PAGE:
Over recent weeks, the Welsh Government has made various changes to its COVID-19 Regulations and has published new guidance for places of worship and other specific settings. Some other organisations have also updated advice and guidance which could be useful for places of worship and community centres as they prepare, update and implement their statutory risk assessments.
The Welsh Government has published a helpful, “unofficial” version of The Health Protection (Coronavirus Restrictions) (No. 5) (Wales) Regulations 2020, as amended, showing the effect of recent changes. On August 27, Regulation 20(2)(aa) was added, meaning that it is not necessary for those attending weddings, civil partnerships or “an alternative wedding ceremony” (such as a service for the blessing of a marriage) to wear face coverings. This does NOT, however, change the situation regarding funerals or other indoor services of worship, where face coverings remain mandatory.
It has suspended the 2020 Regulations enabling the making of emergency arrangements for the disposal of the dead should numbers of deaths exceed the capacity of crematoria and cemeteries: see Coronavirus Act 2020 (Suspension: Transportation, Storage and Disposal of Dead Bodies etc) (Wales) Regulations 2021.
Welsh Government guidance (now called ‘action cards’) for retail sites, cafés, major events, visitor attractions, sports and leisure centres and children’s play areas – including facilities of these kinds provided by faith communities – is available here. Guidance for children’s and youth work and childcare is available here: Reasonable measures action cards for businesses and organisations: coronavirus.
Guidance on volunteering has also been updated, and because most tasks in places of worship and faith communities are carried out by volunteers, this guidance will be helpful to places of worship in making arrangements for keeping their volunteers safe.
Most important, on 25 August the Welsh Government published the Places of worship and funerals: potential reasonable measures action card (coronavirus). Places of worship are under a legal duty to “have regard to” this guidance in drawing up and implementing their risk assessments. It is shorter than previous versions and largely replicates the general advice given by the Welsh Government to public spaces and activities: Alert level 0: guidance for employers, businesses and organisations.
Cytûn states that the most important additional issues for places of worship are as follows:
- Singing: the guidance is as follows: Singing or chanting increases the amount of aerosol expelled into the air from people’s mouths. Reducing the amount of singing or stopping singing can help to reduce the risk of transmission. If singing or chanting takes place, other mitigations should be put in place, which could include improving ventilation, moving the activity outdoors, increasing the space between people, or having fewer people present.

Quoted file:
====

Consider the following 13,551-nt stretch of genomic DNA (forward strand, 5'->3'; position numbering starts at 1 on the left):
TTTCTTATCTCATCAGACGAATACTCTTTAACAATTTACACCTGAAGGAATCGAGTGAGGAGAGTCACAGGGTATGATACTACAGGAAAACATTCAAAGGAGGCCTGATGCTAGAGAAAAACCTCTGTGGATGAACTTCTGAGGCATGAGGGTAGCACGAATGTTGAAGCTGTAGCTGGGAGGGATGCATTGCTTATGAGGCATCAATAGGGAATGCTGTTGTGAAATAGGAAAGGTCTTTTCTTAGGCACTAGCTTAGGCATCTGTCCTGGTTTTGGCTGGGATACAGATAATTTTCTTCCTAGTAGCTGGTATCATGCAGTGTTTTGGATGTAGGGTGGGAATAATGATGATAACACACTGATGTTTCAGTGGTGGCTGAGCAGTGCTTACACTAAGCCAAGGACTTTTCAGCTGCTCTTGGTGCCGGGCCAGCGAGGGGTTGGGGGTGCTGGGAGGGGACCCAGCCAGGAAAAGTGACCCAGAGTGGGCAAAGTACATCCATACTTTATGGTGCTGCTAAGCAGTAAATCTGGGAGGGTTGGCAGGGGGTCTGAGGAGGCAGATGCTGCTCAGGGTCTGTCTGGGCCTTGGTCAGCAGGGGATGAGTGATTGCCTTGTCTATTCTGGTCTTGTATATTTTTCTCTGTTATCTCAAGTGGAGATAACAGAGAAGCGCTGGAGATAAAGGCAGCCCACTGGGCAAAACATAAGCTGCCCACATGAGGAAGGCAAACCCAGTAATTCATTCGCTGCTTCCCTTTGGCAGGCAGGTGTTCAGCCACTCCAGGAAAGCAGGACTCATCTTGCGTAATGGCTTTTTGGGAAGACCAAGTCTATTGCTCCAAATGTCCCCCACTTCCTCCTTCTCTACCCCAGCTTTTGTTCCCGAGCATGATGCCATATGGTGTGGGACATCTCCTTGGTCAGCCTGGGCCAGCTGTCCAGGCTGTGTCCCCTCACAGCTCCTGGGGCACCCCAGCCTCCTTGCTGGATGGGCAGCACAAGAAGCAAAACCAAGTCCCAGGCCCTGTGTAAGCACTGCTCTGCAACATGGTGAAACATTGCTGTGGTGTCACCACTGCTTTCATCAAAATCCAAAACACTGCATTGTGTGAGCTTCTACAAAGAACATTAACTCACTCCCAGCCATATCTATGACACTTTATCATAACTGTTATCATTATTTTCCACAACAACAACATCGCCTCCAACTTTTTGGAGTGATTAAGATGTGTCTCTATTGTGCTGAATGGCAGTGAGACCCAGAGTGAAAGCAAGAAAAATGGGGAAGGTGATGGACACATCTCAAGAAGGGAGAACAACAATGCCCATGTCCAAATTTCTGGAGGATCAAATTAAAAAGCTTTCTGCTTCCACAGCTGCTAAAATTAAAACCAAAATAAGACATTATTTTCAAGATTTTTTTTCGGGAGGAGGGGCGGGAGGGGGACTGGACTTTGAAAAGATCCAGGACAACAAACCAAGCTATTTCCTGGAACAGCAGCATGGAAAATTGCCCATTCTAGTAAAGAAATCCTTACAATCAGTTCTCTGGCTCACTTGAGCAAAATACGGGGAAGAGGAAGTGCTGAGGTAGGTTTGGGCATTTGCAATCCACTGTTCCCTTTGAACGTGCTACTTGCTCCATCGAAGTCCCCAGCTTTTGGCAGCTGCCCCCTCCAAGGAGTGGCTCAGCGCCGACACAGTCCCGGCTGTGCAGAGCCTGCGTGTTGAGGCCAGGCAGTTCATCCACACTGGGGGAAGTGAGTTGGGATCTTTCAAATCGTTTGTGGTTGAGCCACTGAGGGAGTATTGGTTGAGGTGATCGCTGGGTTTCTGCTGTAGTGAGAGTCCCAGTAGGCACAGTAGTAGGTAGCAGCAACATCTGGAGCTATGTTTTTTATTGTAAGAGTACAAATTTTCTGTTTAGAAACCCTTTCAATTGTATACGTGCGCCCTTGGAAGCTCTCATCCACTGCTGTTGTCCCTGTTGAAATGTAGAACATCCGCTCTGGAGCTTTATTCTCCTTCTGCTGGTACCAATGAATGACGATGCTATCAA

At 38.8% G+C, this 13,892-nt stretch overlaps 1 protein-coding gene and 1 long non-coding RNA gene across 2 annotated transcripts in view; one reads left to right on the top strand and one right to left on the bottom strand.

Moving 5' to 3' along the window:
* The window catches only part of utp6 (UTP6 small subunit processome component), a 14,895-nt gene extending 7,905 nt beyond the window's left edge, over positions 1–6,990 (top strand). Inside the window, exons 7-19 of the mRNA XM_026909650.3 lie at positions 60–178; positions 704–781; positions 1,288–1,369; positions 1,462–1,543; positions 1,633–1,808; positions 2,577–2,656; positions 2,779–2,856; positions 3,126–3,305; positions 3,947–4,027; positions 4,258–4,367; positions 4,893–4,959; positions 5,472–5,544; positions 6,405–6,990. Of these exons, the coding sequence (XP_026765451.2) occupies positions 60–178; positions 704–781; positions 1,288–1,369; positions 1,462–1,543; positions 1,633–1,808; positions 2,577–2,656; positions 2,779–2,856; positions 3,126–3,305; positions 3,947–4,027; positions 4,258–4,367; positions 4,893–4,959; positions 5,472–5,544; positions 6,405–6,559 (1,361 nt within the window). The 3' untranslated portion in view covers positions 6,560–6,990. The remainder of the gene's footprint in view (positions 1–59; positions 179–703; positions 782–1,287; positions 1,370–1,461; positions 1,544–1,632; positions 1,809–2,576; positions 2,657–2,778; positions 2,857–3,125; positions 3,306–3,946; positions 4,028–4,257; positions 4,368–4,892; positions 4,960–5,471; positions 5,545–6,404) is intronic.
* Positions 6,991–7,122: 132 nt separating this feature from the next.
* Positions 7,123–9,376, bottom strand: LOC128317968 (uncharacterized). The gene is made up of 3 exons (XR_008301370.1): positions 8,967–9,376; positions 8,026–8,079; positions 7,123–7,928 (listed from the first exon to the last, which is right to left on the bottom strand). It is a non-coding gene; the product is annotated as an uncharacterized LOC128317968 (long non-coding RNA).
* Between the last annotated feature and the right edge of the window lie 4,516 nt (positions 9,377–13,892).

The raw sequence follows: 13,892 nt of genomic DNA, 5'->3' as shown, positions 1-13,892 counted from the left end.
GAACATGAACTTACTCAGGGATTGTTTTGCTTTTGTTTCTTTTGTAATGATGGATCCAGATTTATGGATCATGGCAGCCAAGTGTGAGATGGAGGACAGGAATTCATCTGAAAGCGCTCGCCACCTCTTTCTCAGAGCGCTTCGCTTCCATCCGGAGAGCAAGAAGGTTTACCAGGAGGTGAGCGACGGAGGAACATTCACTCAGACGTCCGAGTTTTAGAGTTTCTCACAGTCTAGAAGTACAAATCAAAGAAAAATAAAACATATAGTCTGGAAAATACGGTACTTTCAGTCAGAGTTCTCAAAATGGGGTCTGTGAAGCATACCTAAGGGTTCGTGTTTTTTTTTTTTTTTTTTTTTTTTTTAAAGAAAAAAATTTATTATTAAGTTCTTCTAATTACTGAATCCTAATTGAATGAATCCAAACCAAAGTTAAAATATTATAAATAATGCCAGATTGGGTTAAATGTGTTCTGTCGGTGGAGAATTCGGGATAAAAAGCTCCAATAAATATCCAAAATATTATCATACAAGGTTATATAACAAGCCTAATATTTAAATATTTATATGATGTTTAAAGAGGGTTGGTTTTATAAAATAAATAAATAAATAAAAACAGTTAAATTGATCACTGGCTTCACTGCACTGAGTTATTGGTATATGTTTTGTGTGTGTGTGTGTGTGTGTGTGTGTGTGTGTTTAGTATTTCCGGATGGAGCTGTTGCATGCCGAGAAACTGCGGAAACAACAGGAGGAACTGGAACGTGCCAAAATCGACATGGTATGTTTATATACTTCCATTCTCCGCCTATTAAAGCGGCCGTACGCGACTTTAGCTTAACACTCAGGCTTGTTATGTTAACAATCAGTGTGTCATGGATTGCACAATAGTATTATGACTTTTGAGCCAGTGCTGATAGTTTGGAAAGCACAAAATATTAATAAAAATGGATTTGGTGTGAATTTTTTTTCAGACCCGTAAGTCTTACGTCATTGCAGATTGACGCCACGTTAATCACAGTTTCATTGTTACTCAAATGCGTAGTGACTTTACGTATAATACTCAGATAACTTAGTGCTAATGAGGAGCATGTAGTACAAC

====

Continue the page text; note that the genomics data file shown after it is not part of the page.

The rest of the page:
- The presence at funerals of individuals who may have tested positive: – As (exceptionally) a person who has tested positive for coronavirus may attend a funeral of a family member or close friend on compassionate grounds, taking particular care in relation to any such person present – including by requiring that person to wear a face covering, maintaining strict physical distancing, reducing the length of the funeral service, ensuring good ventilation and holding as much of the funeral as possible outside.
- Cleaning: Regular cleaning and disinfection of surfaces and equipment. Allowing for breaks between service and ensuring thorough and regular cleaning, using disinfectant in high footfall areas and in high contact touchpoints such as door handles or rails.
- Where objects are touched as part of worship, clean the object between each worshipper that touched it and require worshipers to sanitise or wash their hands before and after touching the object.
- Providing hand sanitiser and encouraging regular hand washing. The Health & Safety Executive has provided guidance regarding cleaning and hand sanitising materials here.
Brief guidance is also provided about ventilation, limiting numbers in attendance, face coverings, providing information to the public, etc. The guidance should be read in full when drawing up a risk assessment. It should be noted that a number of the actions suggested (such as asking for evidence of vaccination) are suggestions to be considered, rather than Regulations.
The Welsh Government has also published downloadable bilingual signage to help fulfil the legal duty to provide such information in both languages.
[With thanks to the Revd Gethin Rhys of Cytûn.]